May 01, 2014

Kiss My Bumper

Growing up, my conservative father had a hard and fast rule - no bumper stickers allowed. True to my roots my cars have always remained naked.  Although, I have recently softened briefly and let my girls slap on a field hockey magnet on the bumper of our van.  We'll see how long I can stand to let that last.  

The era of the cluttered rear end of the Pinto has been refined to tailgates and rear windows that become mobile statements about the every hobby, interest and affiliation under the sun.  People are telling me how smart their children are, or how athletic, or what college they go to.  Bumper stickers are telling me who you are voting for - or apparently did vote for an election or two ago.  Vinyl clings are telling me the exact size, age and favorite hobby of your entire family - all in stick figure form.  The rear of our car is apparently the way we need to advertise about ourselves to the motoring world.

I couldn't hold out any longer, I had to say something with my car too. My new statement wasn't resigned to a little corner of my bumper, however.  No, this message was was granted a spot right in the center:

Am I making a statement or what?  I hope that what I am saying with it is loud and clear, because I have been ready to pull my hair at at times.  Alan and I gave much thought to whether we should do a lift out of the side or rear of our van.  After hearing of the nightmare experiences of several friends that are never able to find handicap parking available with the extra lift space on the side, we decided we would go for the foolproof design of a rear lift.  We didn't anticipate that there would be so many times that people couldn't resist the opportunity to park nice and cozy, right up next to the back of the van, practically kissing my bumper.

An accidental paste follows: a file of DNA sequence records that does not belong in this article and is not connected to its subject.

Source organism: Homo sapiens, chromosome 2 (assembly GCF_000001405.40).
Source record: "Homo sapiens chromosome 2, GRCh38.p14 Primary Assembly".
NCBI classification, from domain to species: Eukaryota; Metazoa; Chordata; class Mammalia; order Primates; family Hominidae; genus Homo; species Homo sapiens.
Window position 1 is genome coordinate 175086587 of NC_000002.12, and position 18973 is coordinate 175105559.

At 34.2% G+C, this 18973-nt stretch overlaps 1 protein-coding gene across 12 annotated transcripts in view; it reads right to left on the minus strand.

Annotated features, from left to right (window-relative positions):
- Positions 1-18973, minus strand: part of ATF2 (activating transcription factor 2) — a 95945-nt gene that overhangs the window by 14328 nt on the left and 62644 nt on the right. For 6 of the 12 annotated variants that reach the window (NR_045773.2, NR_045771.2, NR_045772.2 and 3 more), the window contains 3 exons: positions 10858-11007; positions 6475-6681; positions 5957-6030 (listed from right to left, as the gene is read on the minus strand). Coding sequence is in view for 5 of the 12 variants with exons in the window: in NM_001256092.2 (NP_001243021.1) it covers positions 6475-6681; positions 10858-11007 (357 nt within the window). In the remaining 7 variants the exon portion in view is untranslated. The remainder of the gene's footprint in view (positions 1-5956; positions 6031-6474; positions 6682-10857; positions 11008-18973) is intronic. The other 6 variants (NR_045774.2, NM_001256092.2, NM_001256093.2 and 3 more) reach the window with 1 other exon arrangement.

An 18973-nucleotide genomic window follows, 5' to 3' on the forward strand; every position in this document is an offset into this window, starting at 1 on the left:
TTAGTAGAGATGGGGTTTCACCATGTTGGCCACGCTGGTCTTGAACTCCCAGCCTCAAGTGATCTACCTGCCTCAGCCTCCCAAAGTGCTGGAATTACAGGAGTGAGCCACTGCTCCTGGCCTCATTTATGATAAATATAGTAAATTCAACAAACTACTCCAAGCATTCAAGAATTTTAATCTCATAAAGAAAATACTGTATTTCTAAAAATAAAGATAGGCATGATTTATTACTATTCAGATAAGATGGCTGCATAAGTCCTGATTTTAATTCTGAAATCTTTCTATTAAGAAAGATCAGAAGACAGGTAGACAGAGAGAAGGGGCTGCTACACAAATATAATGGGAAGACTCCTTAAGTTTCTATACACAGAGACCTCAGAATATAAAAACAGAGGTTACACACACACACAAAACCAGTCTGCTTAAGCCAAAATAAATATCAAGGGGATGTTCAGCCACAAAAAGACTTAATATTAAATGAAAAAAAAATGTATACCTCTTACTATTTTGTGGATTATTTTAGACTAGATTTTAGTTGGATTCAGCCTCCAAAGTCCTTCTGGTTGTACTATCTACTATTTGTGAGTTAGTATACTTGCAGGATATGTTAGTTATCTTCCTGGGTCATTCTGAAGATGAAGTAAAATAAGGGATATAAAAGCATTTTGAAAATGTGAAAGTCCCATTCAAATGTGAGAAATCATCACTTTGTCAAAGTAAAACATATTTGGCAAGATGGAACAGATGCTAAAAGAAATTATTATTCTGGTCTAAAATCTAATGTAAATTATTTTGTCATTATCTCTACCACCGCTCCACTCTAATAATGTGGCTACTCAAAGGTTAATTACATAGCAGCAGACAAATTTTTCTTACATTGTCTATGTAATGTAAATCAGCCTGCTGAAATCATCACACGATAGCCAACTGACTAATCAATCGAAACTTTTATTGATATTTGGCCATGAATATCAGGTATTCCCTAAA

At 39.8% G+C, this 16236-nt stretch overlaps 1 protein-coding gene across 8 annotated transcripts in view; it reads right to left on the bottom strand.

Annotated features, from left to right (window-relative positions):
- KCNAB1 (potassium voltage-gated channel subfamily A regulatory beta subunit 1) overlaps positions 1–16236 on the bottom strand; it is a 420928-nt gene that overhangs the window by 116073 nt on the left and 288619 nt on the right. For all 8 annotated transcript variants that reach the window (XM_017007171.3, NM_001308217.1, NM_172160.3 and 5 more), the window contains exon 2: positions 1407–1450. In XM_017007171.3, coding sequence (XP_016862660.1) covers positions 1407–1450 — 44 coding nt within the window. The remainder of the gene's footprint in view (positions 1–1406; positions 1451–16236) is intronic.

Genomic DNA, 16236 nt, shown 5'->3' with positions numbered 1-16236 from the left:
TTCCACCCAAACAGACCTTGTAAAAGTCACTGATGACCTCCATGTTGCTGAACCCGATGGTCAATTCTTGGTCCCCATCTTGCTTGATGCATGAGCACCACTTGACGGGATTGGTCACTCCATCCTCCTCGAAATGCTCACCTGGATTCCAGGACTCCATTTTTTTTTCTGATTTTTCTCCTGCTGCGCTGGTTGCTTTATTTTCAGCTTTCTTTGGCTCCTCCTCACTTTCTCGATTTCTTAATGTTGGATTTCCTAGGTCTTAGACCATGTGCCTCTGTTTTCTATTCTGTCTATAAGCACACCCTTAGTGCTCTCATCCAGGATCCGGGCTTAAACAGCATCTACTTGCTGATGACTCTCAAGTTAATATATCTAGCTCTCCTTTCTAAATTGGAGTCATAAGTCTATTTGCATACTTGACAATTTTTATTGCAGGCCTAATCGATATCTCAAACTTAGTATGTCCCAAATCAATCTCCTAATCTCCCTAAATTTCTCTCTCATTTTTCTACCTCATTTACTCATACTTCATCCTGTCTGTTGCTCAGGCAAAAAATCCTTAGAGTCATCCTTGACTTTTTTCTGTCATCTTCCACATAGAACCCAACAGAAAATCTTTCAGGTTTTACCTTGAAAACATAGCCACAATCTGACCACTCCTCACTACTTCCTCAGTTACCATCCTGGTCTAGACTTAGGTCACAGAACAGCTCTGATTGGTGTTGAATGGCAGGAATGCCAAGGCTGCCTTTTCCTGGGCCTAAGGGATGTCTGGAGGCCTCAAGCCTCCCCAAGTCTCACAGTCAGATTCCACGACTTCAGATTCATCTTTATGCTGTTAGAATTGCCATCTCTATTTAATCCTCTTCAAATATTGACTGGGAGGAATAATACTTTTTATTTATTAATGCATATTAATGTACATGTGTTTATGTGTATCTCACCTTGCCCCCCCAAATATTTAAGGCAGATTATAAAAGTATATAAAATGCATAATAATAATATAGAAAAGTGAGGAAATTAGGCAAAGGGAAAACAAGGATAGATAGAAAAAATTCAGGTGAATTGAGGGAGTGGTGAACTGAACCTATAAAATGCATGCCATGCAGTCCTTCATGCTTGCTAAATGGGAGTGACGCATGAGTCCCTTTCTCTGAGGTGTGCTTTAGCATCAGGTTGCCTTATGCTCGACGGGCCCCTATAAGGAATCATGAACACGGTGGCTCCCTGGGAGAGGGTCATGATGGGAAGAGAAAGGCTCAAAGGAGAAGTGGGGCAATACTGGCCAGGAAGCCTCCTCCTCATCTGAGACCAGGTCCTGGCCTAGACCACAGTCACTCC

Recently I was taking Bridger home from school early so I pulled up to the curb (a big, long, vacant expanse of curb.) When I returned, there was a car within a foot of the back of my van.  I couldn't let go of Bridger in the middle of the parking lot to move my car forward.  So I politely asked if they could move their car back several feet so I could open my lift to put Bridger in.  I was taken aback at her incredibly put-out reaction as she performed the apparently exhaustive task of backing her car up a few feet.  As much as I didn't like having to ask her to do that, at least she was there for the asking.  Other times there has been no driver in sight for the car that is blocking our rear access, which has put me in a pickle on more than one occasion.

I was so excited when my 4x6 magnetic solution to my ongoing problem arrived.  And, just to be trendy like that, I made sure it was in stick figure form.